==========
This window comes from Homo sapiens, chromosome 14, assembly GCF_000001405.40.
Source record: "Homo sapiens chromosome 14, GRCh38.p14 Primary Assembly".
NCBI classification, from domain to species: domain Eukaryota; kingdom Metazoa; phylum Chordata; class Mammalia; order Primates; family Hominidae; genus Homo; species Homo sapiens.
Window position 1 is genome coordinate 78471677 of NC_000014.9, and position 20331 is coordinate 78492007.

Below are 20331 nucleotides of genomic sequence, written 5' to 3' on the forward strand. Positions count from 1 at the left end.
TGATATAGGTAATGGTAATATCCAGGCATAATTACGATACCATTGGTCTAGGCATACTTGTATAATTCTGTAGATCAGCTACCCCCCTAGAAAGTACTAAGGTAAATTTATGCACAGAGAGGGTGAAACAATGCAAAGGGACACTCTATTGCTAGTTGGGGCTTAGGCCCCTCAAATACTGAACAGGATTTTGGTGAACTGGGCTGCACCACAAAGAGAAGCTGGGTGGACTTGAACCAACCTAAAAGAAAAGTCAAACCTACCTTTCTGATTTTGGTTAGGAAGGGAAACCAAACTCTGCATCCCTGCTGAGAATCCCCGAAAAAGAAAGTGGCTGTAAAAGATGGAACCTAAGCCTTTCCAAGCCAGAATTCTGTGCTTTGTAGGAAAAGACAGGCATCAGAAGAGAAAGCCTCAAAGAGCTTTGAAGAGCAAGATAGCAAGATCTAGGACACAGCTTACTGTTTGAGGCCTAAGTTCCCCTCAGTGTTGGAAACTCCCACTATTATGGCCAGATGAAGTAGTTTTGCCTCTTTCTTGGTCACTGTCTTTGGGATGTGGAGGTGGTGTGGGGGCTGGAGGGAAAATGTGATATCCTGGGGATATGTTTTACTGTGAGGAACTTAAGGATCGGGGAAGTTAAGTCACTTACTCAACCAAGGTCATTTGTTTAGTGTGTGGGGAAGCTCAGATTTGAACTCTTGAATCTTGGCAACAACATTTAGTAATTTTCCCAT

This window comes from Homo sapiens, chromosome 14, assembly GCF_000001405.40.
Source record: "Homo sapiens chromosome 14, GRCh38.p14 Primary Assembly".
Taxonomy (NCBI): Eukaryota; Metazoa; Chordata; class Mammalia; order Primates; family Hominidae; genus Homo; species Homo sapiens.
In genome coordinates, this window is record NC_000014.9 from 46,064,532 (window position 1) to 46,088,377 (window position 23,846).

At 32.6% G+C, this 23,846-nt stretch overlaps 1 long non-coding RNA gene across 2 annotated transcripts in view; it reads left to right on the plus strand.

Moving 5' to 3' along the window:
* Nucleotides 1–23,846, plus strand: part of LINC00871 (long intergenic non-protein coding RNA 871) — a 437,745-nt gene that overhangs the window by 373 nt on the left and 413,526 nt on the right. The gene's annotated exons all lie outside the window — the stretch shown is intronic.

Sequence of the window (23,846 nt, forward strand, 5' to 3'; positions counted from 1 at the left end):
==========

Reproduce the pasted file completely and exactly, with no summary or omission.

This window comes from Homo sapiens, chromosome 14, assembly GCF_000001405.40.
Source record: "Homo sapiens chromosome 14, GRCh38.p14 Primary Assembly".
NCBI classification, from domain to species: domain Eukaryota; kingdom Metazoa; phylum Chordata; class Mammalia; order Primates; family Hominidae; genus Homo; species Homo sapiens.
Window position 1 is genome coordinate 78471677 of NC_000014.9, and position 20331 is coordinate 78492007.

Below are 20331 nucleotides of genomic sequence, written 5' to 3' on the forward strand. Positions count from 1 at the left end.
TGATATAGGTAATGGTAATATCCAGGCATAATTACGATACCATTGGTCTAGGCATACTTGTATAATTCTGTAGATCAGCTACCCCCCTAGAAAGTACTAAGGTAAATTTATGCACAGAGAGGGTGAAACAATGCAAAGGGACACTCTATTGCTAGTTGGGGCTTAGGCCCCTCAAATACTGAACAGGATTTTGGTGAACTGGGCTGCACCACAAAGAGAAGCTGGGTGGACTTGAACCAACCTAAAAGAAAAGTCAAACCTACCTTTCTGATTTTGGTTAGGAAGGGAAACCAAACTCTGCATCCCTGCTGAGAATCCCCGAAAAAGAAAGTGGCTGTAAAAGATGGAACCTAAGCCTTTCCAAGCCAGAATTCTGTGCTTTGTAGGAAAAGACAGGCATCAGAAGAGAAAGCCTCAAAGAGCTTTGAAGAGCAAGATAGCAAGATCTAGGACACAGCTTACTGTTTGAGGCCTAAGTTCCCCTCAGTGTTGGAAACTCCCACTATTATGGCCAGATGAAGTAGTTTTGCCTCTTTCTTGGTCACTGTCTTTGGGATGTGGAGGTGGTGTGGGGGCTGGAGGGAAAATGTGATATCCTGGGGATATGTTTTACTGTGAGGAACTTAAGGATCGGGGAAGTTAAGTCACTTACTCAACCAAGGTCATTTGTTTAGTGTGTGGGGAAGCTCAGATTTGAACTCTTGAATCTTGGCAACAACATTTAGTAATTTTCCCAT

This window comes from Homo sapiens, chromosome 14, assembly GCF_000001405.40.
Source record: "Homo sapiens chromosome 14, GRCh38.p14 Primary Assembly".
Taxonomy (NCBI): Eukaryota; Metazoa; Chordata; class Mammalia; order Primates; family Hominidae; genus Homo; species Homo sapiens.
In genome coordinates, this window is record NC_000014.9 from 46,064,532 (window position 1) to 46,088,377 (window position 23,846).

At 32.6% G+C, this 23,846-nt stretch overlaps 1 long non-coding RNA gene across 2 annotated transcripts in view; it reads left to right on the plus strand.

Moving 5' to 3' along the window:
* Nucleotides 1–23,846, plus strand: part of LINC00871 (long intergenic non-protein coding RNA 871) — a 437,745-nt gene that overhangs the window by 373 nt on the left and 413,526 nt on the right. The gene's annotated exons all lie outside the window — the stretch shown is intronic.

Sequence of the window (23,846 nt, forward strand, 5' to 3'; positions counted from 1 at the left end):